Because he was not treated at HRRJ, Hixson suffered severe, prolonged pain throughout his feet, hand, and legs, suffered from blurred vision and ringing in his ears for his entire stay at HRRJ, and now suffers from organ damage and shortened life expectancy. Id. ¶ 46.

         Hixson filed suit against Defendants. The FAC contains nine counts. Count I, pled against Dr. Moran and Does in their individual capacities, alleges Section 1983 claims based on a violations of Hixson's Eighth Amendment rights. Count II, pled against Hutcheson and Shortell in their individual capacities, alleges supervisory liability arising out of the same Section 1983 claim in Count I. Count III, pled against the HRRJ Defendants in their official capacities, alleges a violation of the ADA. Similarly, Count IV, also pled against the HRRJ Defendants in their official capacities, alleges a violation of the Rehabilitation Act. Count V, pled against Hutcheson and Shortell in their individual capacities, alleges state-law gross negligence. Count VI, pled against Dr. Moran, SHP, and Does, alleges state-law medical malpractice. Count VII, pled against SHP, alleges state-law respondeat superior liability. Count VIII, pled against all Defendants, seeks punitive damages. Finally, Count IX seeks attorneys' fees against unspecified parties.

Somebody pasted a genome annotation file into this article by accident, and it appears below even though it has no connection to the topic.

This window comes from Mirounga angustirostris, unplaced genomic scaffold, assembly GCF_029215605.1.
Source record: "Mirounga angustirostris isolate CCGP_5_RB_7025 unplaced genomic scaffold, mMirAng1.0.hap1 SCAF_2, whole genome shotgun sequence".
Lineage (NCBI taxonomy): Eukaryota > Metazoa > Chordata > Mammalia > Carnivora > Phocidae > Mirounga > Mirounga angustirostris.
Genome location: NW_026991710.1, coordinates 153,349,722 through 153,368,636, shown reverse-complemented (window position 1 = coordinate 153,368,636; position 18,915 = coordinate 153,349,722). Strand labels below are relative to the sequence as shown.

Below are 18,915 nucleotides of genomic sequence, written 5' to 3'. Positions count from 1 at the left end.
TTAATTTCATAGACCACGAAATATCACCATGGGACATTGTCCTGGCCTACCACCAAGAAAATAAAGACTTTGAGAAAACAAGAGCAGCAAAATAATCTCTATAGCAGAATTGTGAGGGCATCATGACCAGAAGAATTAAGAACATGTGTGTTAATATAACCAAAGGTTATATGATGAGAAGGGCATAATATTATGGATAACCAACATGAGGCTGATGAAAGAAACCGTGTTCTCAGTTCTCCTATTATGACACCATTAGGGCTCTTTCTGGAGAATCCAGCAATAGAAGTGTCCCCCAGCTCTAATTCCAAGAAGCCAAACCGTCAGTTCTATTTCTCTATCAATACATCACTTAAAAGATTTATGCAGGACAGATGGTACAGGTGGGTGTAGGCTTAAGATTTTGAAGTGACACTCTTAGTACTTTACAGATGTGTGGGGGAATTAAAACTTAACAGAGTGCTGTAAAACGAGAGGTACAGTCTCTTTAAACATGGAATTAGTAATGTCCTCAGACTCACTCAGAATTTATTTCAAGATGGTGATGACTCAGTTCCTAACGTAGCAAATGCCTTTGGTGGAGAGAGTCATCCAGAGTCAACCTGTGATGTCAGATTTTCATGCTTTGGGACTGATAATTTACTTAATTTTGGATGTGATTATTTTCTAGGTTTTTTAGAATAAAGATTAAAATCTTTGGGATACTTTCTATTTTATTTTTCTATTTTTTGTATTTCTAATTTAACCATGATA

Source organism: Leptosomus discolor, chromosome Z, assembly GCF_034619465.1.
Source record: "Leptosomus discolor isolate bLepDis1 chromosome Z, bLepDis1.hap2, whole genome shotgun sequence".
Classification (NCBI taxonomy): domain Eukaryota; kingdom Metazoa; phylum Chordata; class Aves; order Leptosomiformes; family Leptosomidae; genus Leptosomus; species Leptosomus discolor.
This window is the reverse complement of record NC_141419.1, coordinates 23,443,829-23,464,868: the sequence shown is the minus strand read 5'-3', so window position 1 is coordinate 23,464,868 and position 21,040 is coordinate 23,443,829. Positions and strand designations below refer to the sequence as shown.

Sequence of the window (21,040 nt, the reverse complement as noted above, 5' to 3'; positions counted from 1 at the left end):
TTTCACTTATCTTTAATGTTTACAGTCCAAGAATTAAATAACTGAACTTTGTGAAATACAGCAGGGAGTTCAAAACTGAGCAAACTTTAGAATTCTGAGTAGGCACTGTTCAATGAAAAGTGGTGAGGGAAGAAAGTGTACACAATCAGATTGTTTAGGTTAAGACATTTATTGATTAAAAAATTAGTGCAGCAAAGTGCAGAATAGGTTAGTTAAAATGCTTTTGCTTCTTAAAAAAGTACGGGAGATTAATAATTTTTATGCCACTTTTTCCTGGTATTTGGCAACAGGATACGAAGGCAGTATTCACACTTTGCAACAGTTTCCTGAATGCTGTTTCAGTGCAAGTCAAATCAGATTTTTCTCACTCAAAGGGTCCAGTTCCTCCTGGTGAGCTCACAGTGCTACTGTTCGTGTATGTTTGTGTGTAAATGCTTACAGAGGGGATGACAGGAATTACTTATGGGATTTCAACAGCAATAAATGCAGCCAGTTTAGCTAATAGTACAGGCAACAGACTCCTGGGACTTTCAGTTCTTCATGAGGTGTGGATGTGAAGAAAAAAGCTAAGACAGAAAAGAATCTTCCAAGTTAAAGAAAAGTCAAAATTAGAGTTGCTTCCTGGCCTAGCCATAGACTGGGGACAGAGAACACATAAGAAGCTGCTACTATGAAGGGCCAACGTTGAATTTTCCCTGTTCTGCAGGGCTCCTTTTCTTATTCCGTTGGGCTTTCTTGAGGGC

II. Consolidation

         When "actions before the court involve a common question of law or fact, " Federal Rule of Civil Procedure 42 allows the court to "consolidate the actions." Fed.R.Civ.P. 42(a)(2). Consolidation is a "managerial device" that "makes possible the streamlined processing of groups of cases, often obviating the need for multiple lawsuits and trials." 8 Moore's Federal Practice § 42.10[l][a]. The court has wide discretion to consolidate actions. A/S J. Ludwig Mowinckles Rederi v. Tidewater Constr. Co., 559 F.2d 928, 933 (4th Cir. 1977). That discretion extends to consolidating actions sua sponte. 8 Moore's Federal Practice § 42.10[2][a]-[b]: see also Beach Mart. Inc. v. L & L Wings. Inc., Nos. 2:11-CV-44-F & 2:14-CV-52-F, 2014 WL 4635450, at *1 (E.D. N.C. Sept. 15, 2014) (consolidating cases sua sponte).

         When exercising its discretion to consolidate, the court must consider: